The Washington PostDemocracy Dies in Darkness

Opinion Democrats’ immigration policies are a gift to Republicans

Migrants cross the Rio Grande River near the Del Rio-Acuña Port of Entry in Mexico on Sept. 20. (Eric Thayer/Bloomberg)

The image of thousands of Haitian refugees huddling under a bridge in Del Rio, Tex., is forcing illegal immigration back into the national consciousness. That’s bad news for President Biden and his fellow Democrats, as this is a major political vulnerability for them.

Apprehensions on America’s southern border are at a 21-year high. More than 1 million people have been arrested for illegally entering the United States since March, and arrests have exceeded 150,000 in each of the past six months. Moreover, apprehensions have been highest in the summer months, even though arrests typically plummet during the hot season. This has never happened before in U.S. history.

One might think that Biden would try to stem the flow. After all, he ran as Uncle Joe from Scranton, the man who viscerally understands the needs of working-class Americans. So he should know that the working class needs tight labor markets to thrive. Without that, businesses will always keep wages down for the least skilled workers, much as they have done over most of the past two decades. The people flowing into the country have to work. That sudden influx cannot be good for native workers.

But the Democrats’ approach to immigration under Biden has betrayed this common sense. While the administration has exhibited a tough approach to the Haiti crisis, flying many back to Haiti, it has taken few tangible steps to address the larger issue. People who enter the United States illegally have still been released without supervision into the country. And Biden’s announcement Monday that he will raise the cap on the number of refugees allowed to settle to 125,000 shows that his priority is helping people come here, not protecting the people who already live here.

Democrats in Congress display the same warped priorities. They had hoped the Senate parliamentarian would allow them to sneak a provision in their $3.5 trillion spending plan providing a path to citizenship for those who already live illegally in the United States. But the parliamentarian predictably ruled that the gambit would contravene the rules governing the budget reconciliation procedure. Now, some Democrats are pursuing the same result with different tactics, seeking to change the date by which people had to enter the country to qualify for the existing amnesty, passed in 1986. No congressional Democratic leader is publicly attaching anywhere near the same significance to controlling border crossings.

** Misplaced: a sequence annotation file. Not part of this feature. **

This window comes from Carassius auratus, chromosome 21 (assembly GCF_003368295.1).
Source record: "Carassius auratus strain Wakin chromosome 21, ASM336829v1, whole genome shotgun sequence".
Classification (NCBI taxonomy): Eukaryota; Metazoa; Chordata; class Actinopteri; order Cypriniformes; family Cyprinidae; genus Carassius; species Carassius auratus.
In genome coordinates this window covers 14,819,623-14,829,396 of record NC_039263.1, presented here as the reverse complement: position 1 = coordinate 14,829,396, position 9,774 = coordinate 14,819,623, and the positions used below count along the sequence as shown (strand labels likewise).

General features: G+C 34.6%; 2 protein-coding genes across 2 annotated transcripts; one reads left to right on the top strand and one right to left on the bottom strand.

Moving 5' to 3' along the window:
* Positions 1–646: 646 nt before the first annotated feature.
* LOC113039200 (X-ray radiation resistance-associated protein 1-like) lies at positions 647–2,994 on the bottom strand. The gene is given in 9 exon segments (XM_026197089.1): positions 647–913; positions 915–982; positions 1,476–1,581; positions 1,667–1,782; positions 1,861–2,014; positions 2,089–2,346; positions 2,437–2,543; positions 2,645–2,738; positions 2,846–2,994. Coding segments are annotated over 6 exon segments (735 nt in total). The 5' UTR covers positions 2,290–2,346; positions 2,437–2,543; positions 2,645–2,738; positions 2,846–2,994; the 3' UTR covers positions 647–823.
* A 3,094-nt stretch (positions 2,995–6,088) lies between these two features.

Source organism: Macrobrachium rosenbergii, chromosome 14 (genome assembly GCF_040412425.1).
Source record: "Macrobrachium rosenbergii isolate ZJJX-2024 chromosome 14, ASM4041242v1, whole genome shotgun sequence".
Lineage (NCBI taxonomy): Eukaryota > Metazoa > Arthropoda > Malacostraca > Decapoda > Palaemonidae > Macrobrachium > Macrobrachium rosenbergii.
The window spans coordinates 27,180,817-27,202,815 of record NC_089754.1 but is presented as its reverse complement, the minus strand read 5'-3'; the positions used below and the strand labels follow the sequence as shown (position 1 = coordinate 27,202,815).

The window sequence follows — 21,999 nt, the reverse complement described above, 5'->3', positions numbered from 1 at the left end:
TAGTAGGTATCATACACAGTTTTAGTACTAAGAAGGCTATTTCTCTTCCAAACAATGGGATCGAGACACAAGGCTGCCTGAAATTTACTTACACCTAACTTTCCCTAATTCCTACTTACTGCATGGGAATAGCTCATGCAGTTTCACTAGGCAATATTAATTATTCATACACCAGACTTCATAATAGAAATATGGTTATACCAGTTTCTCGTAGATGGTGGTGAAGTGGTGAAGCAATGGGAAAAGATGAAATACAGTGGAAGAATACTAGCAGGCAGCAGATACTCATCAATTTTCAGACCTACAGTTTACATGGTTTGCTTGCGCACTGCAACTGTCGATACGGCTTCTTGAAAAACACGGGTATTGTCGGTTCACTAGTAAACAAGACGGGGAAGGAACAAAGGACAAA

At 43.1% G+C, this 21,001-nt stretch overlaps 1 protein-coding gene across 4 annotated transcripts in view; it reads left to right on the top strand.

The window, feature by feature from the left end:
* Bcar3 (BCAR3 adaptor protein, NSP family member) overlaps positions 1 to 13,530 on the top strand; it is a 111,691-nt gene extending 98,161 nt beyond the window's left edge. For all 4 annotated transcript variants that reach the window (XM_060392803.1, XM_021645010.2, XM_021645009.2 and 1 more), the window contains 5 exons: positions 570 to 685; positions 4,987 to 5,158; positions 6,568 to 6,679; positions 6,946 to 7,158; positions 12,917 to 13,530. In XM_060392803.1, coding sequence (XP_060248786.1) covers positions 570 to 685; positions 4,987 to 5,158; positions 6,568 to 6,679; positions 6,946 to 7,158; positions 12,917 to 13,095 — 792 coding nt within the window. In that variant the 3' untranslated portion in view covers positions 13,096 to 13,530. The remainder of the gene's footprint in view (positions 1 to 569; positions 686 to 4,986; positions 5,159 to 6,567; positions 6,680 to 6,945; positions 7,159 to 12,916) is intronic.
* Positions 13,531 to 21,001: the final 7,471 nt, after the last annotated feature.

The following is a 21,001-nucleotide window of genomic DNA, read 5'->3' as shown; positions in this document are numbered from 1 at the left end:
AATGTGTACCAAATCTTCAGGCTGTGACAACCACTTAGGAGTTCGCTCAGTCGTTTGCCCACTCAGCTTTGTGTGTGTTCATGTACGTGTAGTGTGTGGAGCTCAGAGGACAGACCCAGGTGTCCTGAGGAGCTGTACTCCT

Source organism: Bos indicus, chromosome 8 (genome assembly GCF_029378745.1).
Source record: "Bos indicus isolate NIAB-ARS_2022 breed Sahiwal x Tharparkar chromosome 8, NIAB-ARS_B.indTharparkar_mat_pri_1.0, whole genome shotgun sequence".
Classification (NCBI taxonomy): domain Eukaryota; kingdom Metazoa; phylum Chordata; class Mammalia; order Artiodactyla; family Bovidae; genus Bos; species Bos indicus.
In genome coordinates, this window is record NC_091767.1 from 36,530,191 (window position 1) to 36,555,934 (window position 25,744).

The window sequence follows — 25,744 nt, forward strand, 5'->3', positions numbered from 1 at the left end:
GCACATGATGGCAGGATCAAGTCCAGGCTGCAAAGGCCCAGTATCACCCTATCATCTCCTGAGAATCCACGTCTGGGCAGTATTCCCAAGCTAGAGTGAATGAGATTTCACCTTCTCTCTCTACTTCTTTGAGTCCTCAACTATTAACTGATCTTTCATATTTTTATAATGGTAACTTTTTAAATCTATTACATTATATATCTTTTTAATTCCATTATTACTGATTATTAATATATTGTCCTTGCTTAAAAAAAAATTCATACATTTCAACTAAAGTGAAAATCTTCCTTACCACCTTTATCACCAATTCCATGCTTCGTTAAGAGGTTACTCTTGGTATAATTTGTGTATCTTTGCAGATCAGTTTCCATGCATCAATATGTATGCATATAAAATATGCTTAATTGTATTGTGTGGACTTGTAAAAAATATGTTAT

This tone-deafness is highly unpopular. Biden’s job approval on immigration is only 36 percent in the RealClearPolitics average. That is even lower than his approval on foreign policy, which is shocking considering the public attention given to the administration’s scandalously inept withdrawal from Afghanistan. Biden’s inability, or unwillingness, to put Americans first when it comes to immigration is the single biggest political problem he faces.

Progressives can’t credibly claim that opposition to Democrats’ immigration policy is a simply a case of racial resentment. A recent Economist/YouGov poll shows that Hispanics also disapprove of Biden’s handling of immigration. A Politico/Morning Consult poll from late August found that only half of Hispanics approved of Biden’s overall performance. These trends are even more pronounced in Texas, where the vast majority of illegal crossings occur. A recent poll found that 47 percent of Texas Latinos disapprove of Biden’s handling of immigration at the border, while only 29 percent approve. That may explain why 54 percent disapprove of his overall performance.

None of this should surprise people. Hispanics are disproportionally working-class and are among the most likely to have to compete with newcomers for work. They also tend to live in the neighborhoods that are most likely to be upended by a sudden influx of immigrants. They are reacting to the surge in border crossings the same way any other group would: They want their leaders to make it stop. Yet the Democratic Party and its leader are ignoring their pleas.

Democratic analyst David Shor has been warning about this type of reaction for months. He notes that White progressives hold views well to the left of working-class voters of all races on a host of issues, especially cultural ones and immigration. Shor also notes that White liberal college graduates, while a small share of the electorate, are the people who staff Democratic campaigns and congressional offices and donate to the party’s campaigns. Their priorities shape the party’s, but they do not shape those of the voters the party relies on. The result: Working-class voters increasingly see the GOP as the party that stands up for the values they care about the most.

Politicians can’t always be relied on to act in the national interest, but they usually can be expected to act in their own political interest. The fact that Biden and the Democrats are ignoring both on immigration is a huge gift to Republicans — who will eagerly accept it.